Access our factsheet on advisors, or read the below information.
This page summarizes the expectations and responsibilities of individuals serving as advisors to parties to an Institute Discrimination and Harassment Response Office (IDHR) investigation. This information is intended to supplement, but does not supplant, the information in IDHR’s Investigation Guide.
Detailed information about IDHR policies and procedures can also be found on our website and in our Investigation Guide. While IDHR’s investigation process adheres to federal and state law, it is not a legal process, does not use courtroom procedures or processes, and does not follow civil or criminal evidentiary rules.
An advisor is someone who assists a party with the investigation process and procedures. An advisor often assists in document drafting and review, as well as overall strategy.
IDHR investigations are conducted by trained investigators who neutrally, fairly, and reliably gather relevant facts and produce an investigative report. Investigators engage with all parties and participants in an investigation with dignity and respect. The investigation is designed to be timely, thorough, voluntary, and impartial.
The Complainant and the Respondent will have an equal opportunity to participate in the investigation, including an equal opportunity to be heard, submit evidence, and suggest witnesses who may have relevant information.
Scope and Role of Advisors
Selection of an Advisor
The Complainant and Respondent can select an advisor of their choosing who is a member of the MIT community and NOT an attorney, with the exception of cases involving allegations described below in Section 3.
General Expectations of Advisors
- Advisors may accompany the party throughout the investigation process, but may not speakon the party’s behalf or otherwise interfere with meetings or proceedings.
- Throughout the investigation process, advisors may also help the party prepare written submissions.
- Parties are expected to inform IDHR of the identity of their advisors.
- Parties may share information and documents with their advisors.
- Parties may request that the Investigator include their advisors on all correspondence.
- By accepting the role of advisor, all advisors agree to comply with all applicable MIT policiesand procedures, including rules regarding privacy and the Institute’s Expectations of Decorum, the processes set out in the IDHR Investigation Guide, P &P Section 9.8, and the Committee on Discipline (COD) Rules.
- The Institute will not interfere with the parties’ rights to have an advisor of their choice and fully expects advisors to adhere voluntarily to MIT policies and procedures.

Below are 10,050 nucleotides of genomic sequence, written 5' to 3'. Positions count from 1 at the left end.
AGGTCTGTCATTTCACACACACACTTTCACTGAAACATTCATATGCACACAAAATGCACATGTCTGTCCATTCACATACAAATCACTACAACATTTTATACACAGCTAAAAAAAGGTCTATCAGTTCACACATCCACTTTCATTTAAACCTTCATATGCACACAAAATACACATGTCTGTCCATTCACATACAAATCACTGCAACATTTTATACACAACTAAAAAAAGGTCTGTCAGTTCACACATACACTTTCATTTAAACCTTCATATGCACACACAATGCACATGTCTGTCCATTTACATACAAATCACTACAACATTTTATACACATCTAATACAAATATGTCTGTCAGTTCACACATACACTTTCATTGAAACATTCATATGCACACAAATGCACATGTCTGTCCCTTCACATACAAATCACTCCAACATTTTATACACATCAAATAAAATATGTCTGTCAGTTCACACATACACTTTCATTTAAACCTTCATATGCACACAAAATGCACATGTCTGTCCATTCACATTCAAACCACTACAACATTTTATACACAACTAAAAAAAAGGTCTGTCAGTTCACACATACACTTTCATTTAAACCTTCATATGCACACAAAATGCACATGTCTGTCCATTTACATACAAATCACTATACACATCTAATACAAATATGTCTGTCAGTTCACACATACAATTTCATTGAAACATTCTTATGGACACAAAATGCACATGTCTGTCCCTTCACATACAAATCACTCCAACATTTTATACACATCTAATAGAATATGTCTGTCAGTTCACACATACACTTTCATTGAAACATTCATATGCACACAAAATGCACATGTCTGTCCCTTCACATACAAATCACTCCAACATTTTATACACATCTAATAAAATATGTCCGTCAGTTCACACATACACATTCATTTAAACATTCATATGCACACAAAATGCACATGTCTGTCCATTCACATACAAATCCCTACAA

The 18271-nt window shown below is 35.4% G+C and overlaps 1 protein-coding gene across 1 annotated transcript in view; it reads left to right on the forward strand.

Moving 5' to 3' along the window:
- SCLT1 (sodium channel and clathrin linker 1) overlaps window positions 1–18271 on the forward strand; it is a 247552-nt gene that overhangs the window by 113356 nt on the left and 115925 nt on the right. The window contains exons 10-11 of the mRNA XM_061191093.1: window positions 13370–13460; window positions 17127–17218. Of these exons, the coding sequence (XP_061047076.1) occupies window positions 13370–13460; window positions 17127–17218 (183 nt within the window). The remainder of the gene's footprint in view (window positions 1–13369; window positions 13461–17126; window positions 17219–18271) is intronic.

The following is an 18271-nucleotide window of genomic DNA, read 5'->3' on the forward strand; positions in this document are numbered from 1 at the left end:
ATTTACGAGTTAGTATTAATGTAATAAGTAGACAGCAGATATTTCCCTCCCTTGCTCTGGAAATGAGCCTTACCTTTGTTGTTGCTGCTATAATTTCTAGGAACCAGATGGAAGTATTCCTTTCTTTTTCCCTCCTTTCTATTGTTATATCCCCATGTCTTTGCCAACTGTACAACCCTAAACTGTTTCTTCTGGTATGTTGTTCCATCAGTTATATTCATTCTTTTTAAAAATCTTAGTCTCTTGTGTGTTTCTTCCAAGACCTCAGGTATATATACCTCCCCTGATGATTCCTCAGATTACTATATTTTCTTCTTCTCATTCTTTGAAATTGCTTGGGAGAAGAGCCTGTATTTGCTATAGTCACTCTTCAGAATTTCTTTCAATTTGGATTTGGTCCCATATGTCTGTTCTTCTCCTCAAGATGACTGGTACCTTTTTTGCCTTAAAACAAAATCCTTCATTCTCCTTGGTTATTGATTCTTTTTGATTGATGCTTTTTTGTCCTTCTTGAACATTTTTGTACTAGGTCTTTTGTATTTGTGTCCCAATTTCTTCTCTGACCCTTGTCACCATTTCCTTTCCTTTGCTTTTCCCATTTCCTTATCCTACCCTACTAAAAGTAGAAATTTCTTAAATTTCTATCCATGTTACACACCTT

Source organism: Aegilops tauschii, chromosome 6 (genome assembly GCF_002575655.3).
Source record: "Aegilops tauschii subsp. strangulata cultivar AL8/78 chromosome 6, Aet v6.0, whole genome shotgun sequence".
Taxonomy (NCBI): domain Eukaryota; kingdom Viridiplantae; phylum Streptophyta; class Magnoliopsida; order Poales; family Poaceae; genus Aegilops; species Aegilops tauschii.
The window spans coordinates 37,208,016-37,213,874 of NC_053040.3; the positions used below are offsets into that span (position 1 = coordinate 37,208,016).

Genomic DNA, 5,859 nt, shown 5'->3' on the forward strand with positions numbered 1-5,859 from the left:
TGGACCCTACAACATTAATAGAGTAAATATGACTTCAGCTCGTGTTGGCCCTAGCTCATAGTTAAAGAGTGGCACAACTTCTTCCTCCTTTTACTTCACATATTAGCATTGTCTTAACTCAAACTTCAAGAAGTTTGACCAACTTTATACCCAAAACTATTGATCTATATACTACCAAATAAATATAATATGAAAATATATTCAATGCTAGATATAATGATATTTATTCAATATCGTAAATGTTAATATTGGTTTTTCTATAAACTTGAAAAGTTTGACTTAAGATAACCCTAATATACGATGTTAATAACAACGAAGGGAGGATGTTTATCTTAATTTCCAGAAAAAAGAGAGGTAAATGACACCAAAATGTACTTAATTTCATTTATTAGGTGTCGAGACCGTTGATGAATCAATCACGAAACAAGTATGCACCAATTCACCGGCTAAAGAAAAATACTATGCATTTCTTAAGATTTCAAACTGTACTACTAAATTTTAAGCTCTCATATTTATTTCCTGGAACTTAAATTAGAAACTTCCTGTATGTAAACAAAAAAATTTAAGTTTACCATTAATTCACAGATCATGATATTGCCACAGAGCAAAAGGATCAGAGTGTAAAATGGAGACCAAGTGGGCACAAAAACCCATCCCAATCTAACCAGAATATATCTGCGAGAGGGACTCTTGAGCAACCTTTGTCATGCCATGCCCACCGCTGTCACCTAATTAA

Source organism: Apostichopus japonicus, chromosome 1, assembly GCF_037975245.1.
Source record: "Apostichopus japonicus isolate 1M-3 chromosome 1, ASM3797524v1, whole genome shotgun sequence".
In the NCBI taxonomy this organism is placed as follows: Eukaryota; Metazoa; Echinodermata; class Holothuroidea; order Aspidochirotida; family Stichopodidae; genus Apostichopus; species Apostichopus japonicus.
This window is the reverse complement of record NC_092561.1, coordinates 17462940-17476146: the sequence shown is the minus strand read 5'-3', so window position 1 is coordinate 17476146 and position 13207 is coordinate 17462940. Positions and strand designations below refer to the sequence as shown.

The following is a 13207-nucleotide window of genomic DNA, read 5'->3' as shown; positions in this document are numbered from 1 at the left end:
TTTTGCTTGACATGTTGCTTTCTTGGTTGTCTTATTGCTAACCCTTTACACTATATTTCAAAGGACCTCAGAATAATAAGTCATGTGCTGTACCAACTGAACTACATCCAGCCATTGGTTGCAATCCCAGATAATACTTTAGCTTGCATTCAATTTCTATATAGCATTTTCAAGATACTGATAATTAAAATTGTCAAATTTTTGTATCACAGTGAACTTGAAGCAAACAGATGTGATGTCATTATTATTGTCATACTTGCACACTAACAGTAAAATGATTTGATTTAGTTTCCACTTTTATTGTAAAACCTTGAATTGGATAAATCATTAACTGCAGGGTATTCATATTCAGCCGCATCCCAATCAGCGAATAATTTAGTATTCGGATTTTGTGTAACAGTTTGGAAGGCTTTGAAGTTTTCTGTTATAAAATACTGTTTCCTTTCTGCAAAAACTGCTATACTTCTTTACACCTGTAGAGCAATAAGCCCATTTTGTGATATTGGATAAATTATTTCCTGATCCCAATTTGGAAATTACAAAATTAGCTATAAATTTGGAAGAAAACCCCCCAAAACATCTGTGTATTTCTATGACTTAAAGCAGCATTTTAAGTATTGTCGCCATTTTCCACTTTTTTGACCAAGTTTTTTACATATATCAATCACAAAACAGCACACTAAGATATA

- In extreme cases, where either IDHR or a hearing chair determines that an advisor’s conduct undermines or interferes with the integrity of the process, the advisor will be prohibited from continuing to serve as advisor or support person in that case. The affected party will be permitted to obtain a substitute advisor.
- If IDHR or a hearing chair determines that an advisor has a conflict of interest, the advisor will be prohibited from continuing in their role. The affected party will be permitted to obtain a substitute advisor.
Attorneys may only serve as advisors in investigations of certain matters:
- For employee matters1: Attorney advisors are ONLY permitted in matters alleging sexual assault, intimate partner violence, stalking, or Title IX Sexual Harassment.2
- For student matters3: Attorney advisors are ONLY permitted in matters alleging sexual misconduct, sexual harassment, intimate partner violence, or stalking, including Title IX Sexual Harassment.
- For all other IDHR investigations, the Complainant and Respondent can select an advisor of their choosing who is a member of the MIT community and NOT an attorney.4
- IDHR Investigation Guide
- Institute Expectations for Decorum
- Information for Complainants and Respondents
- Formal Complaint Process Flowcharts
- MIT Policies and Procedures Section 9.0 Relations and Responsibilities Within the MIT Community
- MIT P&P Section 9.8 Complaint Resolution
- MIT Committee on Discipline Rules
1 An employee investigation is one in which the Respondent is a faculty member, staff member, researcher, or postdoctoral scholar.
2 In matters against staff, researchers, postdoctoral scholars, and faculty members, P&P, Section 9.8 governs who may serve as an advisor or support person.
3 A student investigation is one in which the Respondent is a student (undergraduate or graduate).
4 Nothing contained on this page, nor any Institute policy or procedure, shall prevent an individual from seeking advice from an attorney. A party may consult an attorney, but that attorney cannot serve as the party’s advisor in cases that fall outside the cases described above.